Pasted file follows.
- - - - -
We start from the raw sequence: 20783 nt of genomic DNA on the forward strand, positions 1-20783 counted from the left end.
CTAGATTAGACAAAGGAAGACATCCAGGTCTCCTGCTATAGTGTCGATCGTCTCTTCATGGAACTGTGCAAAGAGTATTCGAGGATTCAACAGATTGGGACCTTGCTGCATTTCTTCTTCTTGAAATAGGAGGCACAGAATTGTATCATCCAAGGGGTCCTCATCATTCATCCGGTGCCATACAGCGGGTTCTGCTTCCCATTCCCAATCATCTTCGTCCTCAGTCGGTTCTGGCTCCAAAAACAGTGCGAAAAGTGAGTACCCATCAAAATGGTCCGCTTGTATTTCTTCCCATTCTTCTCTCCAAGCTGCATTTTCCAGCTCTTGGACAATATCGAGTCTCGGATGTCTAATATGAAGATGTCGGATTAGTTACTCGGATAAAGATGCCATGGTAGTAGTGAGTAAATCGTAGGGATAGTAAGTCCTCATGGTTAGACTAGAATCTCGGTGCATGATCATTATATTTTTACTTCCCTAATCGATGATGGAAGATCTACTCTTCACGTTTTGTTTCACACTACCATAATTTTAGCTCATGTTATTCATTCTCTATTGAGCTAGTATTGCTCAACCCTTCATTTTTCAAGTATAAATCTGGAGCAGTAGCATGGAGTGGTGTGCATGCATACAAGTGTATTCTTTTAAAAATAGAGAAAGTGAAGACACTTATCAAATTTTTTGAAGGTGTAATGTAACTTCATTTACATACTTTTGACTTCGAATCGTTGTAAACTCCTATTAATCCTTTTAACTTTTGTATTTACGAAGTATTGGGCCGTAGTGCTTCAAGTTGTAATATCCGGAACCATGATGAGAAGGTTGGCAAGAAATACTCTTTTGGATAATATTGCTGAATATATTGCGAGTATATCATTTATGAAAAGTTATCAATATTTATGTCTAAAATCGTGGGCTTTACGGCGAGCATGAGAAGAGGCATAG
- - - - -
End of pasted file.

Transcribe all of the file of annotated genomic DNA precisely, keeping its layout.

We start from the raw sequence: 20783 nt of genomic DNA on the forward strand, positions 1-20783 counted from the left end.
CTAGATTAGACAAAGGAAGACATCCAGGTCTCCTGCTATAGTGTCGATCGTCTCTTCATGGAACTGTGCAAAGAGTATTCGAGGATTCAACAGATTGGGACCTTGCTGCATTTCTTCTTCTTGAAATAGGAGGCACAGAATTGTATCATCCAAGGGGTCCTCATCATTCATCCGGTGCCATACAGCGGGTTCTGCTTCCCATTCCCAATCATCTTCGTCCTCAGTCGGTTCTGGCTCCAAAAACAGTGCGAAAAGTGAGTACCCATCAAAATGGTCCGCTTGTATTTCTTCCCATTCTTCTCTCCAAGCTGCATTTTCCAGCTCTTGGACAATATCGAGTCTCGGATGTCTAATATGAAGATGTCGGATTAGTTACTCGGATAAAGATGCCATGGTAGTAGTGAGTAAATCGTAGGGATAGTAAGTCCTCATGGTTAGACTAGAATCTCGGTGCATGATCATTATATTTTTACTTCCCTAATCGATGATGGAAGATCTACTCTTCACGTTTTGTTTCACACTACCATAATTTTAGCTCATGTTATTCATTCTCTATTGAGCTAGTATTGCTCAACCCTTCATTTTTCAAGTATAAATCTGGAGCAGTAGCATGGAGTGGTGTGCATGCATACAAGTGTATTCTTTTAAAAATAGAGAAAGTGAAGACACTTATCAAATTTTTTGAAGGTGTAATGTAACTTCATTTACATACTTTTGACTTCGAATCGTTGTAAACTCCTATTAATCCTTTTAACTTTTGTATTTACGAAGTATTGGGCCGTAGTGCTTCAAGTTGTAATATCCGGAACCATGATGAGAAGGTTGGCAAGAAATACTCTTTTGGATAATATTGCTGAATATATTGCGAGTATATCATTTATGAAAAGTTATCAATATTTATGTCTAAAATCGTGGGCTTTACGGCGAGCATGAGAAGAGGCATAG